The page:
Once, I was dumb enough to think that there were shortcuts out of this dating crapshoot we call single life. When I heard about Nerd Nite Speed Dating in DUMBO — outside my usual genre and area code — I thought I found a break.
For as long as I could remember, being a “nerd” wasn’t a desirable quality and yet, here was a neon sign, blinking with rays of acceptance. Ever since I had the bright idea to wear a Queen Amidala shirt to middle school, someone calling me a “nerd” has left a bad taste in my mouth. Back in ’99, the cutest boy in class sauntered by, saw my Star Wars T-shirt, and scoffed “Nerd!” I turned beet red and there it was. I’d been labeled and that name would follow me (albeit more affectionately) as I grew into the only girl on my dance team who’d read Phillip K. Dick and the only one of my Brooklyn friends who had an opinion on Ewoks.
I somehow expected Nerd Nite to be the place where I would cheat the vicious New York dating scene. And I was more wrong than George Lucas was when he decided that Anakin Skywalker’s immaculate conception was a plausible storyline.
But upon sitting down to speak to these could-be suitors, disaster struck: Being a self-professed nerd wasn’t giving me superhuman attractiveness. There was no radioactive spider there to heighten my dating skills. It was just as tough as “regular” dating — whatever that is.
At Nerd Nite, my quirks weren’t cute or even endearing. The parade of mismatches began with a guy who consumed documentaries and French New Wave films like so many spoonfuls of Mini-Wheats. My anecdote about Whoopi Goldberg’s epic hats on Star Trek: The Next Generation was met with a blank stare. There was the clinical scientist who I could tell was trying to assess my I.Q. with each passing word (I’m pretty sure I failed miserably). There was the guy who talked about mathematics the entire time as I looked on dumbfounded and completely lost. Here I was thinking this would feel like a scrimmage at home against my own teammates, and yet, I was fighting for my life against an all-state team. This was hard.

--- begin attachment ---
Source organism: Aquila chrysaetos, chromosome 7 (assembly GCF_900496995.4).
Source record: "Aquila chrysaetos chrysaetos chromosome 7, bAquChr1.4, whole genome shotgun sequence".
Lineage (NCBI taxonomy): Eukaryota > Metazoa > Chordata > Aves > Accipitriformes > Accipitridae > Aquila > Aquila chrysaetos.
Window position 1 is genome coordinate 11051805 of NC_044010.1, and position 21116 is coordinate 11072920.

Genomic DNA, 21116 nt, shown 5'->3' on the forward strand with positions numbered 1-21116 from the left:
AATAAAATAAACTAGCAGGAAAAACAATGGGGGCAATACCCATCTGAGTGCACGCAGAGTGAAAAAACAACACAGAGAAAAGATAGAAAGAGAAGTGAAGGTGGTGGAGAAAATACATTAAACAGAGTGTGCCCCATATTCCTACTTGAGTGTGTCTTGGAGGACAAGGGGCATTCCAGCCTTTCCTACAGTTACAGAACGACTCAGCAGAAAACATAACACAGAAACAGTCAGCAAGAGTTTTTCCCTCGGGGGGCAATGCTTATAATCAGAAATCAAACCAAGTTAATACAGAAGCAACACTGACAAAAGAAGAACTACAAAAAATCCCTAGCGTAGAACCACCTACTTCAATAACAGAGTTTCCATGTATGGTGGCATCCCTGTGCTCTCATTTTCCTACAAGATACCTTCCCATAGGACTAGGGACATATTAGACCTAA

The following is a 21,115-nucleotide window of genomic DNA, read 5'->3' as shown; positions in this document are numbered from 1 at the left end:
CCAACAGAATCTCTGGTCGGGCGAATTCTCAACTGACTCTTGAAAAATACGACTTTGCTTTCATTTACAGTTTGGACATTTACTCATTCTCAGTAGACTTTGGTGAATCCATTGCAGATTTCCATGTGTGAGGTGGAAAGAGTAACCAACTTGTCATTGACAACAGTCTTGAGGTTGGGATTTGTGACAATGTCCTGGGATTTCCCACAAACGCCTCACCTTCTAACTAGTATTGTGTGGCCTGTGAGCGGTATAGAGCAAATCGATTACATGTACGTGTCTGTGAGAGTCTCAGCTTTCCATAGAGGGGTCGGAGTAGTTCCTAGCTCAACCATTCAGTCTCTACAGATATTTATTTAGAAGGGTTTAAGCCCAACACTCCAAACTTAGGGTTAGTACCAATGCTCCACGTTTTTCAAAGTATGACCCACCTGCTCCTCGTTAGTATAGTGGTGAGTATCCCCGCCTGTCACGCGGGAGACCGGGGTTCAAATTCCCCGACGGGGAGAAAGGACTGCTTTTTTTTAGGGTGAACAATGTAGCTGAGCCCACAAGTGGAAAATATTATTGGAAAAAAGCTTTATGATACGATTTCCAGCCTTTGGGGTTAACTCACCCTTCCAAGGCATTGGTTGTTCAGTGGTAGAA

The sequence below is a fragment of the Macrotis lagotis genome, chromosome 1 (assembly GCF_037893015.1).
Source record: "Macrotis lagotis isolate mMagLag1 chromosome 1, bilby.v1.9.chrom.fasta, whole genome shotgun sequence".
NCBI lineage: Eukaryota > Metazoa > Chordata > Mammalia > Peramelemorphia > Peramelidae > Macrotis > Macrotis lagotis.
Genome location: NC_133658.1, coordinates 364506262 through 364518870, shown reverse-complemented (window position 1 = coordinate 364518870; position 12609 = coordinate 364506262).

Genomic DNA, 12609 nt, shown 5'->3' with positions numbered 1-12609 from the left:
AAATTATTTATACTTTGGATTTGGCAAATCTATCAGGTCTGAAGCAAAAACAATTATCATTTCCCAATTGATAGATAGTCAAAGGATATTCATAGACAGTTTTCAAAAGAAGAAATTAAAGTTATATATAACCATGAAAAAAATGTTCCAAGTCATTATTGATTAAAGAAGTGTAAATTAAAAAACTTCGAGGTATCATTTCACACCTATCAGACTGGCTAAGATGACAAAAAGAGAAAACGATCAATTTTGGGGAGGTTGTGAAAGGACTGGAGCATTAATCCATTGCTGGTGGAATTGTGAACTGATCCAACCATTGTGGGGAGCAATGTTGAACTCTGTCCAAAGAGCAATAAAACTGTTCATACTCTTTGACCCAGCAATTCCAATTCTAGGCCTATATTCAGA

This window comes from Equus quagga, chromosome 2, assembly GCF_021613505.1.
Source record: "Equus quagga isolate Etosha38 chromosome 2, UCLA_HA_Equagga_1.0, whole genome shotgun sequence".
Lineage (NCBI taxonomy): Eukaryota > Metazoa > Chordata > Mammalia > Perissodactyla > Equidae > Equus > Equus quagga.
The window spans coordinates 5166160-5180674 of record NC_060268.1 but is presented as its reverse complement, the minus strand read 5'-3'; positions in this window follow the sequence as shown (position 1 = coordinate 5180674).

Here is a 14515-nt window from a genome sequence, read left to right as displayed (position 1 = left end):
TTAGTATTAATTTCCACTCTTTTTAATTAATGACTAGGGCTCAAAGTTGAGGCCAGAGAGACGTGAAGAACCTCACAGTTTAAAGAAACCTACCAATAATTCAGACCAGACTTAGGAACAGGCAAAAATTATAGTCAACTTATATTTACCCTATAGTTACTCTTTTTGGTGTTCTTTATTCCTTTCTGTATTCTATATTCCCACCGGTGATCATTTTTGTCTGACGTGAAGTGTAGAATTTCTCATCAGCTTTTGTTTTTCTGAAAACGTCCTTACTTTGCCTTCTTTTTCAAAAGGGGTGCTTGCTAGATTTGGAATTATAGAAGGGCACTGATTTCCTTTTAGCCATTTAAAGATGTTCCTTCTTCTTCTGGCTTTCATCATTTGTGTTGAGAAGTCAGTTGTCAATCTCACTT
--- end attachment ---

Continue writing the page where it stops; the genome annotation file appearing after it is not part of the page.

I’d already had more than one guy tell me, in slightly more polite terms, that being really into sci-fi and fantasy doesn’t make me a “real” nerd. Most of these guys were even a little condescending, practically patting my head over my utter lack of nerd cred. Eventually, I got angry.
The recipient of my anger sat down and immediately declared that he was a huge nerd because he didn’t even own a television. I’d had my intelligence insulted more than once that night (and make much of my living writing about TV) and I got into it with this unsuspecting, self-identified nerd. After I tried to play nice and note the multitudes of well-written, smart shows out there (apparently even Breaking Bad is swill to this dude), his rebuttal was to profess his profound concern for my heath and well-being with “all that TV rotting your brain. Like, do you even read books?” If I wasn’t in a fancy Brooklyn venue, I might have managed to muster enough Hulk strength to vault over that table and thwack him on the head with a Thomas Pynchon novel.
Thankfully, the buzzer rang, allowing me to narrowly avoid a violent outburst and move onto, a few nicer, less combative matches. There were some guys too shy for their own good and some nice guys who I’d go onto match with. But that sense of the home field advantage, of an automatic connection from which to build the conversation never came. I spoke to two girls at the bar when the ordeal was over as they expressed a similar disappointment. “These guys weren’t what I expected,” said one. “I thought we’d have more options,” said the other. “It wouldn’t have mattered,” I thought.
And it wouldn’t have. Because the truth is that by going to something as blatantly themed as “nerd” speed dating is a crock, however fun. It’s an attempt to single out members of the opposite sex more likely to like you for who you are and plop them all down in one room. It’s a shortcut. The problem is that dating in New York — or anywhere, for that matter — is hard and it always will be. Pare down your sample size and the process doesn’t get easier. Still, no matter what your shared interests are, the real difficulty is in creating meaningful connections with other people. That’s no easy way to do that, not even in Star Trek episodes. But there’s a reason Data the android is always trying to understand emotions, because when that moment happens it is magic better than Gandalf himself can wield. Part of what makes it so great is the work it takes to find it.